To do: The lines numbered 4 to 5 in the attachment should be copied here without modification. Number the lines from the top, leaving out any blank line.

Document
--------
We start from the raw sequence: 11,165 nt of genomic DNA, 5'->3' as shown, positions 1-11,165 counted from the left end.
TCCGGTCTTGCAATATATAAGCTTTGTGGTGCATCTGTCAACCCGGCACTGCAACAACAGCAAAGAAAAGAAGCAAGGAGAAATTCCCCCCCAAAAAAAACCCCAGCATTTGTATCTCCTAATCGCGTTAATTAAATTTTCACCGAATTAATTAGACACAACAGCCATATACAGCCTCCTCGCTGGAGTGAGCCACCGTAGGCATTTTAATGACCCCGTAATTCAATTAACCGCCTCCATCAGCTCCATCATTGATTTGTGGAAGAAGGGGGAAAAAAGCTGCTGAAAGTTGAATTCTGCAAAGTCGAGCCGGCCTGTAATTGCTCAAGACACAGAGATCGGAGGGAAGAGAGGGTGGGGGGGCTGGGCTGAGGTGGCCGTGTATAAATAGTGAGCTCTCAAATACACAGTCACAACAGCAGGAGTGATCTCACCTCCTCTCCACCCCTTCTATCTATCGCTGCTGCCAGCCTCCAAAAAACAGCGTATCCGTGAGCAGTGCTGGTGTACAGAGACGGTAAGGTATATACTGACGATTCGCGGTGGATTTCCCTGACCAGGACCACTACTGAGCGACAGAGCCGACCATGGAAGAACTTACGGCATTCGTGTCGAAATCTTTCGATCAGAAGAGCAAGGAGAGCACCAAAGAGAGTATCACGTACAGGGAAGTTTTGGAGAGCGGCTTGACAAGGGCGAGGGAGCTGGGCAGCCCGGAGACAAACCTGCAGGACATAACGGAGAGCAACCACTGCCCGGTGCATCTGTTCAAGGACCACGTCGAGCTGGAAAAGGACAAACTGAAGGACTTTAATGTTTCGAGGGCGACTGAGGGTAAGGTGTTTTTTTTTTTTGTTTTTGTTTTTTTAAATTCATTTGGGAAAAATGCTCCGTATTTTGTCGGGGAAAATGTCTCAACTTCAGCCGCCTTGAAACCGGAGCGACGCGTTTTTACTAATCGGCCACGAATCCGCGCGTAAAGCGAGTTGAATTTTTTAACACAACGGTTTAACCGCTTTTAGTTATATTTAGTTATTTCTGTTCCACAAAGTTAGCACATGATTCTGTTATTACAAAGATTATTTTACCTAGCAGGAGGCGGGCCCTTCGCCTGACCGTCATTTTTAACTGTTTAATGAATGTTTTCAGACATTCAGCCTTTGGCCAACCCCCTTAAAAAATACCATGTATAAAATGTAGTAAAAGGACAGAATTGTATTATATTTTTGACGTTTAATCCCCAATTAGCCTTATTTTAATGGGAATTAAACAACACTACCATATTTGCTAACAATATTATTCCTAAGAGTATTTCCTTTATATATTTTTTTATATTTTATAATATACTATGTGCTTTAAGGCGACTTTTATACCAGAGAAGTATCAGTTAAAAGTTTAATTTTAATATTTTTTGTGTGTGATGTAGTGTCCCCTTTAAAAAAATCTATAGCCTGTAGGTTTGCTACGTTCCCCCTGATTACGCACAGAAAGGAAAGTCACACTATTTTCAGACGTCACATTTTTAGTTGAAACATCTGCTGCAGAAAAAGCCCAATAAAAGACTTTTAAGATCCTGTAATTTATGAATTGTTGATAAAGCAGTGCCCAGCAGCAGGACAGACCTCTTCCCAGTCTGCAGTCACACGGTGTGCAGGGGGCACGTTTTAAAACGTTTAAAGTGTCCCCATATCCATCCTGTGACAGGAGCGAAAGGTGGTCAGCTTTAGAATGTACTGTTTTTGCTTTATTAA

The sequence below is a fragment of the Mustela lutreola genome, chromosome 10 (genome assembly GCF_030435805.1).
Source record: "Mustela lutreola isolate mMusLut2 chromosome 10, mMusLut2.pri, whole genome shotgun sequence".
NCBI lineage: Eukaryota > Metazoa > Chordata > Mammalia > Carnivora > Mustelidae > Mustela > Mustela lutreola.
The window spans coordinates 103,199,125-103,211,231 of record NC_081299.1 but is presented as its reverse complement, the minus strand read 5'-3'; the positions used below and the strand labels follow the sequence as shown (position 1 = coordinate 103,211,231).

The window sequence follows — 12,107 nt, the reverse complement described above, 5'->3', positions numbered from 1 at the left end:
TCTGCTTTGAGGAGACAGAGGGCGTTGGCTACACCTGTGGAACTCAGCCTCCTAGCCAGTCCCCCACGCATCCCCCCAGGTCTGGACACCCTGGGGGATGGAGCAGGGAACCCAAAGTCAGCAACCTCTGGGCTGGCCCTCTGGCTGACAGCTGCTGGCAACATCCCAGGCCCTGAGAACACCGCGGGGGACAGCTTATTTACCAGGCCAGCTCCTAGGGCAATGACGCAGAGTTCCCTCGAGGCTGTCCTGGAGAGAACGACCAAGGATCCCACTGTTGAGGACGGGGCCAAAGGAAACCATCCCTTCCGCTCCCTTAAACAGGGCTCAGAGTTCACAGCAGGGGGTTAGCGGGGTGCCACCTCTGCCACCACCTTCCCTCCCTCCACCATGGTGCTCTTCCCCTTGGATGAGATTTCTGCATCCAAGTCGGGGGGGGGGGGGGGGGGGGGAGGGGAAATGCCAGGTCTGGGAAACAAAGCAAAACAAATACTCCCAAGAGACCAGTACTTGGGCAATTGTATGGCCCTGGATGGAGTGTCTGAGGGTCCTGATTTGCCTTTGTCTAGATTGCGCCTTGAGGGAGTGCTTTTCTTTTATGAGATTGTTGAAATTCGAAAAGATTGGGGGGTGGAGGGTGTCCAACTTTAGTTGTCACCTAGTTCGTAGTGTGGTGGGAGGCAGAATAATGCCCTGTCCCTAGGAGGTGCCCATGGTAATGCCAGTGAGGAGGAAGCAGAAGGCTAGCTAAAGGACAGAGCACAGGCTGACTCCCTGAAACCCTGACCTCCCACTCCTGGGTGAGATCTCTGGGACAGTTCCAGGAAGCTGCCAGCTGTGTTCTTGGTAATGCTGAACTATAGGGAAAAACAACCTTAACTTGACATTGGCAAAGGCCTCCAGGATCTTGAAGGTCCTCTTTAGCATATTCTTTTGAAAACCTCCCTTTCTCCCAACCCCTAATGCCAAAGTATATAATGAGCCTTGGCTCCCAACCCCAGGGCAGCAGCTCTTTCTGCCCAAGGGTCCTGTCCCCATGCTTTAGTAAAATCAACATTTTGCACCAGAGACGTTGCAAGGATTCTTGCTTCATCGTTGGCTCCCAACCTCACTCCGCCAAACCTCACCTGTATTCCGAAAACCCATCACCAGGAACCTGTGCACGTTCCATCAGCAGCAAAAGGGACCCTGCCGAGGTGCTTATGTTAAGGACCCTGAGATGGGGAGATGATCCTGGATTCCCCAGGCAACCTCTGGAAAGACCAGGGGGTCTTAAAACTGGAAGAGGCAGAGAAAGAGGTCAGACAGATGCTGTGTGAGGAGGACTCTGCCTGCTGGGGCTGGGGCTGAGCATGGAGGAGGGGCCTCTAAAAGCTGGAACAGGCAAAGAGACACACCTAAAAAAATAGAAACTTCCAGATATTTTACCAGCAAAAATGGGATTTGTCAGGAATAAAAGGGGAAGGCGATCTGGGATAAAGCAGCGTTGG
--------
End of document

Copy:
Source record: "Mustela lutreola isolate mMusLut2 chromosome 10, mMusLut2.pri, whole genome shotgun sequence".
NCBI lineage: Eukaryota > Metazoa > Chordata > Mammalia > Carnivora > Mustelidae > Mustela > Mustela lutreola.